Passion is the Fuel for New Ag Women’s Network



On a freezing cold late afternoon in February, 14 women gathered in a meeting room at the Ontario Ministry of Agriculture, Food and Rural Affairs office in Woodstock to talk about big-picture issues facing women in the agricultural sector.

Maternity leave issues, and their impact on a career, were the focus of this meeting. They talked about the challenge of farming with pre-school children, trying to find child care in isolated rural areas, how maternity benefits don’t extend universally and in business, how client relationships can wane when maintaining them is entrusted to a temporary employee.

They also realized they had the power – and the passion – to look for solutions.

That led them to discussing outreach efforts to other farm families for co-op or shared child care arrangements. They noted how drop-in moms-and-tots programs served farm women better than rigidly scheduled programs that might not gel with food production demands.

They talked about how agriculture could lead by example and mirror exemplary examples from progressive organizations that offer meaningful maternity benefits, such as in-office child care, top-up support, flexible hours and short weeks in the low-season.

They knew they were onto something good. They’d met casually a few times going back to 2013, and liked being together. They liked the pithy exchanges and most of all, the networking.

But there was something about this topic and this meeting that ignited them. Likely, it was the additional shot of adrenaline that accompanies any talk about family.

And that boost is when the new Ag Women’s Network really took off.

From the dozen-ish career-focused women who joined together initially, the group has blossomed. It now includes nearly 440 Facebook members across the province. They meet regularly, and span all ages and professions — from farmers, to government advisors, to agri-business professionals.

Their passion for farming, plus the fact that my daughters Alicia and Kate are active women in agriculture, made it enjoyable for me to discuss how network participants could further develop their communications skills, when I spoke to about 40 members at their September meeting in Cambridge last week.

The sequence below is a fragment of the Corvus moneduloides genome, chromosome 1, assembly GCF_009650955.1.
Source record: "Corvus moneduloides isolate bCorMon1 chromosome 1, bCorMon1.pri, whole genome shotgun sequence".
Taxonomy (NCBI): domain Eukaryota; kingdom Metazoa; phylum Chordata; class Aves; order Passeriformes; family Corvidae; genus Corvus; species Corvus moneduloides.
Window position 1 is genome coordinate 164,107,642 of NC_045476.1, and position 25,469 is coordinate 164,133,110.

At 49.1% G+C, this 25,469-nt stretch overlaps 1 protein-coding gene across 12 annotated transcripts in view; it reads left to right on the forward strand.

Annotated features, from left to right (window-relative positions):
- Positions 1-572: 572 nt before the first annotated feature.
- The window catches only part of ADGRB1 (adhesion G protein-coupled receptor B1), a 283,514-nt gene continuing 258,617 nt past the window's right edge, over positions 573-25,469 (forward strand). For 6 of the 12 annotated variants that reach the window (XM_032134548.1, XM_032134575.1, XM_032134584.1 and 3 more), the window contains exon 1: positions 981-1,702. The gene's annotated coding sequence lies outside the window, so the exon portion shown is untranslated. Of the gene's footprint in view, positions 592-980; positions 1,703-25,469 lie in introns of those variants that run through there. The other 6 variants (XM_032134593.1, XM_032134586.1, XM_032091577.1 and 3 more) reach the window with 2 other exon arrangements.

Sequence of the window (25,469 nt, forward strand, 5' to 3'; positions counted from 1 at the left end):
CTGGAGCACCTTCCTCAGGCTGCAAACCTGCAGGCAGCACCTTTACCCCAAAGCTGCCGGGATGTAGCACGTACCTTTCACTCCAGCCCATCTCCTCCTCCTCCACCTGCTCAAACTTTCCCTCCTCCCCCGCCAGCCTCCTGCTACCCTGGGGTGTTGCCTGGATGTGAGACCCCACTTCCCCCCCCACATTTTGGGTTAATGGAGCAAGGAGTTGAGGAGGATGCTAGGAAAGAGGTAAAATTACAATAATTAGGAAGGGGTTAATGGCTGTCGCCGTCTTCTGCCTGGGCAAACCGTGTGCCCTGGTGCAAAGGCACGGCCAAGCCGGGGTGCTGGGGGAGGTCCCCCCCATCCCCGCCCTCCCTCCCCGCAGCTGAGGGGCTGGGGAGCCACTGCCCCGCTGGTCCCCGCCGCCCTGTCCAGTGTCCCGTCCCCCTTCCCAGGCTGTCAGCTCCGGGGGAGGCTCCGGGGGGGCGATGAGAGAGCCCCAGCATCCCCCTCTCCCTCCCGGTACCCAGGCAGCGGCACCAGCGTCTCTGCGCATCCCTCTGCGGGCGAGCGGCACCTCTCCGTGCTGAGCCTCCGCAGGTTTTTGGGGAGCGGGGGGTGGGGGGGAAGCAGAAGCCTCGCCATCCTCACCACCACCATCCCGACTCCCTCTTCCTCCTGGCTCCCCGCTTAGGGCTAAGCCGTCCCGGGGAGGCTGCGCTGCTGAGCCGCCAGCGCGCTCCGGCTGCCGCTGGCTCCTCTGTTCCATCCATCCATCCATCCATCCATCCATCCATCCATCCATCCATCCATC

I say “further develop” because several members of the group are graduates from the agricultural communications course I taught for more than 20 years at the University of Guelph. They’ve participated in, and won, the Canadian Young Speakers for Agriculture competition. They’ve been selected to participate in national and global forums on youth development and leadership development. Many now have solid jobs as communications professionals in the agri-food sector. Their writing and speaking abilities are exemplary and they bring so much passion to the sector (read participant Kelsey Banks’ discussion about passion in communications here).

To me, here’s the so-what and who-cares of why this network’s members’ concerns need to be out there, and widely heard.

1. More than 25 per cent of Canadian farmers are women. The ag sector needs to pay attention to any group with these kinds of numbers. So do policy makers and decision makers.

2. Speaking of Labour Day, farm women who don’t self-identify as farmers participate hugely in farm matters. Besides being mothers, which is an awesome undertaking all by itself, many work on the farm as labourers. That’s a critical role, given how the agriculture sector constantly struggles to find employees.

3. Off the farm, the agri-food sector is becoming populated with more and more women professionals – in areas such as communications and education, sales and marketing, finance, animal and plant health and research, to name a few.

4. The issues they raise have been ignored for way too long. Some of them go back to the days of Adelaide Hoodless and Nellie McClung. Unbelievable.

5. This group means business. As a journalist and, like my peers, someone constantly on the look-out for passionate new sources, I’d love to know what the group thinks about hot issues of the day, such as supply management, animal welfare and GMOs.

Going forward, the new network needs to decide a few fundamental matters. How public will it be, especially when it comes to making statements about issues it holds dear? How will it interact with other women’s networks? How will it grow? How will it use its members’ passion to further its own interests, as well as to promote agriculture

Regardless of whatever profile it chooses, support and networking are worthwhile reasons in themselves to come together. Good luck, Ag Women’s Network.

And as a P.S., good luck to departing editor Lyndsey Smith, one of my favourite women in agriculture, and my editor since my first days as a contributor here. The agricultural sector is lucky to have you as an advocate, wherever you hang your hat.

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